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Efficacy of two different types of speech therapy for aphasic stroke patients

Published online by Cambridge University Press:  28 November 2008

R. S. Prins*
Affiliation:
Institute for General Linguistics, University of Amsterdam
R. Schoonen
Affiliation:
Institute for General Linguistics, University of Amsterdam
J. Vermeulen
Affiliation:
Aphasia Center, St. Lucas Hospital, Amsterdam
*
R. S. Prins, Institute for General Linguistics, Spuistraat 210, 1012 VT Amsterdam, The Netherlands

Abstract

The influence of two different types of language therapy was investigated by assigning 32 patients to three groups: 10 patients were treated with a Systematic Therapy program for Auditory Comprehension Disorders (group 1), 11 patients received conventional stimulation therapy (group 2), and the other 11 patients received no treatment at all (group 3). Language recovery in the three groups was examined with a test battery consisting of two parts: Part I consisted of 3 subtests for auditory comprehension, which were also used as practice materials in the treatment program given to the patients of group 1; Part II contained 8 tests for auditory comprehension, reading comprehension, and oral expression, the items of which were not used as practice materials in either of the two treated groups. Although the influence of age, time post onset, and severity of the receptive disorder were controlled by multiple regression analysis, it was found that the differences between the three treatment conditions were far from significant on almost all evaluation tests of Part II, as well as on the evaluation tests of Part I. On the basis of these results it was concluded that neither the Systematic Therapy program for Auditory Comprehension Disorders nor the conventional stimulation therapy had any clear effect on the recovery process of the treated patients in groups 1 and 2. Some possible reasons for the failure to demonstrate significant differences in language gains between the three therapeutic conditions are discussed.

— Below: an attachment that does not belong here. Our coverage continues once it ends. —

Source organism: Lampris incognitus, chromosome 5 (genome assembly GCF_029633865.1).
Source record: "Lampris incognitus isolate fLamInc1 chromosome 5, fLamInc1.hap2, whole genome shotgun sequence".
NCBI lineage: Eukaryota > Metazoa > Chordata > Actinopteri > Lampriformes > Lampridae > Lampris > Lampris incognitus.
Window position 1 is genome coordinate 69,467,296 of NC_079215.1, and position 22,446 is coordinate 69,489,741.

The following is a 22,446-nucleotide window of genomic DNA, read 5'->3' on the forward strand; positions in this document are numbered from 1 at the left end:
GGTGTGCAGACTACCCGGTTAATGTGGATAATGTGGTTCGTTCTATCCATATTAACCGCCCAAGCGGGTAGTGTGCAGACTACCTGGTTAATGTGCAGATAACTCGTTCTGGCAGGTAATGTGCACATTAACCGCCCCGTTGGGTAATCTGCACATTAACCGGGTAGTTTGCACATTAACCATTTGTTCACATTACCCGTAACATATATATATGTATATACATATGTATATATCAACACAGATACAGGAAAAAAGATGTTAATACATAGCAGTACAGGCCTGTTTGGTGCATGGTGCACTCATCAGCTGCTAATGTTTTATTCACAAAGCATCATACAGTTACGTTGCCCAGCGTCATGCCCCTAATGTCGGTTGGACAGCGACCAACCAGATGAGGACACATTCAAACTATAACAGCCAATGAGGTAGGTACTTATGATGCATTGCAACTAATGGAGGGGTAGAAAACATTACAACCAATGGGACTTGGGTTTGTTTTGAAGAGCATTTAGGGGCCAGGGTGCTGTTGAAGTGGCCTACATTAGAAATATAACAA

Type
Articles
Copyright
Copyright © Cambridge University Press 1989

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References

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